Wallpaper is a great choice when it comes to home decor. With so many different designs and types out there, wallpaper offers a level of intricacy and style that can be difficult to achieve with paint.
That being said, wallpapering is not something which you can just jump into without knowing what you are doing. Typically a decorator will need a number of specialty tools for a job like this, while hanging wallpaper around corners, above windows and doors or over switches and power sockets will require a well practiced hand. With wallpaper or paint, a poorly done job will be easy to spot, and a room with badly applied decor can quickly bring down the value of a property.
When it comes to wallpapering, the ideal Pro for the job will be a local painter, though a handyman with the right amount of experience should also be able to do the job. If your walls are in a poor state, it can be a good idea to have a plasterer repair the imperfections before you think start decorating. Any bumps, holes or cracks left on the wall will still show up through the wallpaper, or they could even cause it to tear as it is applied.
One crucial thing to remember is that you should not start wallpapering a wall that has problems with damp. Consult a damp proof specialist if necessary and have the cause of your damp fixed before you even think about decorating. A lick of wallpaper will not solve a damp issue and you do not want to finish wallpapering a room only for your hard work to be ruined by a giant wet patch, or worse, mould.
Before you can start hanging wallpaper, your wall will need to be in a good condition. It is not advisable to hang wallpaper over an existing layer, especially if the current layer has a non-porous vinyl surface. Wallpaper removal is the better option if you want your new layer to look absolutely perfect.
Any imperfections in the wall will also need to be addressed, or they will show through the new wallpaper layer. If there any holes or cracks in the wall, fill them and sand them flat. You should also sand away any unseemly bumps.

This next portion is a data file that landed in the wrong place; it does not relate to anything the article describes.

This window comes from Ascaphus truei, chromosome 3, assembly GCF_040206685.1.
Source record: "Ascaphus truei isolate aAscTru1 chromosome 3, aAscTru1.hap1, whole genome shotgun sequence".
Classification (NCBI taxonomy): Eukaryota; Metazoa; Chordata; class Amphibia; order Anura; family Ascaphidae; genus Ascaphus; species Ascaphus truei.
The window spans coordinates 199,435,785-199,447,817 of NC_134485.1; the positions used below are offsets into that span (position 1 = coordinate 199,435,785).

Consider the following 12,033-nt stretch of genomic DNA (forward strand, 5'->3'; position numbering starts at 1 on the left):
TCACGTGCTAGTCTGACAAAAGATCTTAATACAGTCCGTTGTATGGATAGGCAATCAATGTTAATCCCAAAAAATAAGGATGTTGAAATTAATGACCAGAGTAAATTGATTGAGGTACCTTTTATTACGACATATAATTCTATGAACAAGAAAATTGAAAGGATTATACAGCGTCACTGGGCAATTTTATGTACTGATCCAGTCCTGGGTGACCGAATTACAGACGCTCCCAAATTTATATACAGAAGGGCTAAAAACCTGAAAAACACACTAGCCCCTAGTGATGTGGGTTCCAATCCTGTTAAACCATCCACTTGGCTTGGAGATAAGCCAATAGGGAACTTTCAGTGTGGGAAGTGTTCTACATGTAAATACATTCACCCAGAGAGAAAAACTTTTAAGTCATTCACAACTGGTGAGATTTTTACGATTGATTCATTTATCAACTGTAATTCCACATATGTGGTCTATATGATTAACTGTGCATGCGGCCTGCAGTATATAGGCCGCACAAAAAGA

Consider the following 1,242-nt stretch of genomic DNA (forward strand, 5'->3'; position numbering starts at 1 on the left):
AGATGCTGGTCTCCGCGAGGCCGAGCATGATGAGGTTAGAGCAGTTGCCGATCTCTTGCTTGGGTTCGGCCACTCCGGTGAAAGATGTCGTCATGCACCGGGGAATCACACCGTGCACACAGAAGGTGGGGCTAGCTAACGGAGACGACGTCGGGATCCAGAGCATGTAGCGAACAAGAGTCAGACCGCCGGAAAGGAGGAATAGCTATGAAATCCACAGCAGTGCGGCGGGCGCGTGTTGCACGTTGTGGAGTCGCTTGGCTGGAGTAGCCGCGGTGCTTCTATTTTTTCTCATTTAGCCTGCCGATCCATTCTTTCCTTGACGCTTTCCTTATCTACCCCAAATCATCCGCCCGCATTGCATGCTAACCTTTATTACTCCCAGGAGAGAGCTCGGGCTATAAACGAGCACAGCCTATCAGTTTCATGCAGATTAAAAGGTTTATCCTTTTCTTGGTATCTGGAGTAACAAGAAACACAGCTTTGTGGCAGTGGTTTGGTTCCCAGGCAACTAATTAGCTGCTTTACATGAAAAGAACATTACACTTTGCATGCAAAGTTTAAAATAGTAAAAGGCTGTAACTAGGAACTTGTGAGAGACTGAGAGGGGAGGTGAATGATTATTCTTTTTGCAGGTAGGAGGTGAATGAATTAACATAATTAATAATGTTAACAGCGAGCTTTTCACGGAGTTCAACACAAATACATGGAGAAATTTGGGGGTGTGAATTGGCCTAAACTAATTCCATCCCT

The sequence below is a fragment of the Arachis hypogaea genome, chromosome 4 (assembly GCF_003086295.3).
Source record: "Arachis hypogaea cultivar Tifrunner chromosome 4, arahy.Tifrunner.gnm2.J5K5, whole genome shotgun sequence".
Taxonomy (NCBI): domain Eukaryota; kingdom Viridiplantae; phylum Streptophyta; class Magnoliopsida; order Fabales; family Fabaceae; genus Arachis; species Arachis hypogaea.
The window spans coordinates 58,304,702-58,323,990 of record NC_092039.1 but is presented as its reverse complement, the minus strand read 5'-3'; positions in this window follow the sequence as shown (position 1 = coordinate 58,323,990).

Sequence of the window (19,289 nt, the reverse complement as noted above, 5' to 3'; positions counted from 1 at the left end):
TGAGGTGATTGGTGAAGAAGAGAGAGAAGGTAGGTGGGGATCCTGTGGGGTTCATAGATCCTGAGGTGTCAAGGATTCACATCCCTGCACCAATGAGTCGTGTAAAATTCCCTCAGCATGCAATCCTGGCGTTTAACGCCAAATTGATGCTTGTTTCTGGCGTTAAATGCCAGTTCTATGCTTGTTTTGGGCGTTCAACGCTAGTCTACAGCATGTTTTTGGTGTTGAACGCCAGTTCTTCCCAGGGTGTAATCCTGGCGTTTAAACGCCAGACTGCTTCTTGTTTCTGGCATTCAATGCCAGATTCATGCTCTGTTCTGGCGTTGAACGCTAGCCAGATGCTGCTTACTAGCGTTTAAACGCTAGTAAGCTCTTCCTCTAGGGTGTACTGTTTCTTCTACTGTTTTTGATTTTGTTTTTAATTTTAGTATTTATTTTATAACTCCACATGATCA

A useful solution can be to hang lining paper in the room first, as this will smoothen the walls, and you can even paint over it if necessary. If the wall is in a complete state of disrepair, it will be best to have a plasterer fix it up.
An obvious step which sadly many people forget is to measure the room in question before actually buying any wallpaper. Measure the perimeter of the room and the height of your walls to calculate how much of your chosen wallpaper you will need for the job (and remember to add a little extra, just in case!)
The next step will be to disconnect any switches and plug sockets in the room from your breaker. Next, remove as much furniture as you can from the room and cover everything that remains, including the floor, with dust sheets.
Finally, wash the wall with sugar soap to get it ready for your wallpaper. If the plaster is gloss painted, you will need to rub it down with abrasive paper to make it porous enough before you can get started.
If you want to do the job right, you will need to have the correct tools:
Once the room has been prepared and you have unfolded your pasting table, the next step will be to mix your wallpaper adhesive. Be sure to follow the manufacturer’s instructions to the letter while doing this.
How you will be using your adhesive will depend on the type of wallpaper you have chosen. With traditional wallpaper, you will apply adhesive to the back of a strip before hanging the strip on the wall. However, certain types will require you to apply the adhesive to the wall itself and to then press the dry paper against it.
Select the spot on your wall where you want to start wallpapering. If your chosen wallpaper has particularly large patterns as part of its design, it will be best to start from a dominating feature in the room, such as a chimney breast or the middle of a main wall. Otherwise, the most important thing to remember is that your starting point should not be on a wall with any doors or windows. Take a pencil and carefully draw a straight vertical line on the wall. This will help you to position your paper and patterns.